Hopetown, Abaco, Bahamas

This entry is part [part not set] of 10 in the series The Abacos, Bahamas

I’ve put off writing anything about Hopetown on Elbow Cay in the Abacos. We ended up using it as a base (mostly for the internet connectivity) and spent the most time here of any place in the Abacos. Lisa and I loved being there. The question was “what to write about?!?”

Entrance to Hopetown Harbor and the water front.

The Hopetown Harbor is cute. That’s the only way to describe it. It’s dominated by the Elbow Cay Light House — a candy striped building from the 1800s that still uses 19th Century technology in the form of a Kerosene powered light that’s driven by counter weights (think grand father clock).

Elbow Cay Lighthouse at Sunset with Pearl on the far left.
Elbow Cay Lighthouse at Sunset with Pearl on the far left.

The entrance is a bit intimidating. On our first approach, we weren’t sure that we were headed to the correct place. Our only clue were the channel markers — in what was very shallow water. Pearl had to go in on a high tide.

The Harbor itself  is relatively small (and so crowded) so one’s obliged to pick up a mooring ball. The balls are about $20/day, but get significantly less expensive if you stay a week or longer. The land to which the balls are attached is know as “The Queen’s Bottom,” and are tended by locals who pay a fee for them and rent them out. Yup. The harbor is not a place to swim since there are no convenient pump-out facilities.

“Downtown” Hopetown is small. It has two streets, Front Street and Back Street, and a bunch of lanes that hang off of them. The houses are clap board cottages in much the same style as Old Town Key West.

There are nice Atlantic-side beaches here that are only a hundred yard or so walk from the dinghy dock. The beaches are not crowded and have conveniently accessible reefs to snorkel if you’re so inclined.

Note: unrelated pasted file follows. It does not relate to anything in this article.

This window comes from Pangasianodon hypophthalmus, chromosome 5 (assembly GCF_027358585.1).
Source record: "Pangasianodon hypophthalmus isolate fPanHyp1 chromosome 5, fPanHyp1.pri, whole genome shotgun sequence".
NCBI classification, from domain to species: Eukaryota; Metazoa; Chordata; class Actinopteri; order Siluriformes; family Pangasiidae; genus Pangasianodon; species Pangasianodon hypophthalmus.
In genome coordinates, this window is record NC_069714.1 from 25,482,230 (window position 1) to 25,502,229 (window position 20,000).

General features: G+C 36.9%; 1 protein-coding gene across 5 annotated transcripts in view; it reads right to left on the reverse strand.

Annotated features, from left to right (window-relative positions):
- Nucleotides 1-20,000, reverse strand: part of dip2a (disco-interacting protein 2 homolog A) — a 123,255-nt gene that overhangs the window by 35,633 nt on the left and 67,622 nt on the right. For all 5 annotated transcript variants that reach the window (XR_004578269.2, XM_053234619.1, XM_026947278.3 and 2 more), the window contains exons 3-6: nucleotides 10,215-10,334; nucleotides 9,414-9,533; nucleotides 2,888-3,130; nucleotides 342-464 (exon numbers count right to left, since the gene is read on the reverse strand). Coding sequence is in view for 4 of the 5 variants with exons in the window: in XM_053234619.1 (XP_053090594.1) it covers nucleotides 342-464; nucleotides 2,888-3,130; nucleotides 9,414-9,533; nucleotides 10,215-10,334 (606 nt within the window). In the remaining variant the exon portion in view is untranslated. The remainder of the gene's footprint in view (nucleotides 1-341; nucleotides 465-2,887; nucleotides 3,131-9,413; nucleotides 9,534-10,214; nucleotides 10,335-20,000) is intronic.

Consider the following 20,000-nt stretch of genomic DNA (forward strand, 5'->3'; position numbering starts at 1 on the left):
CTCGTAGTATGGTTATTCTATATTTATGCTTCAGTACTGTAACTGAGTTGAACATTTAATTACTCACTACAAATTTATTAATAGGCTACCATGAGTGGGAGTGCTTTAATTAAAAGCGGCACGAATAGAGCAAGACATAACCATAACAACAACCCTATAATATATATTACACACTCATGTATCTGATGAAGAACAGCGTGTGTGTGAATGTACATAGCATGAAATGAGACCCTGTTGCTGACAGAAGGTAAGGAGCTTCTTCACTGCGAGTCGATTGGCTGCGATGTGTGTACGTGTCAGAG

DSCF7399There are a couple of bars and restaurants that are fun. The most convenient of these is Captain Jack’s which has the best potato chips I have had, as well as a pretty darn good blackened fish reuben. There’s also Sip-Sip, a wine bar that’s a lot lower Key, as well as the Edge that competes with Capt. Jacks on alternate nights as the local disco.

Hopetown also is a good opportunity to provision. Stuff here is more expensive than in Marsh Harbor, however, a scant five miles away. After a while we got in the habit of heading over to March Harbor to provision. Initially, we stayed so long in Hopetown that some birds decided to build a nest in the radar reflector.

Lisa checking out an empty nest.

The people in Hopetown are relaxed, charming, and helpful. We had a great time. We made several friends, participated in wonderful dinners, and had fun learning how and where to fish in the area. Hopetown, however, has sharks. We didn’t fish for them as we did in the Keys.

Here are some pictures from Hopetown and northern Elbow Cay where it’s located.



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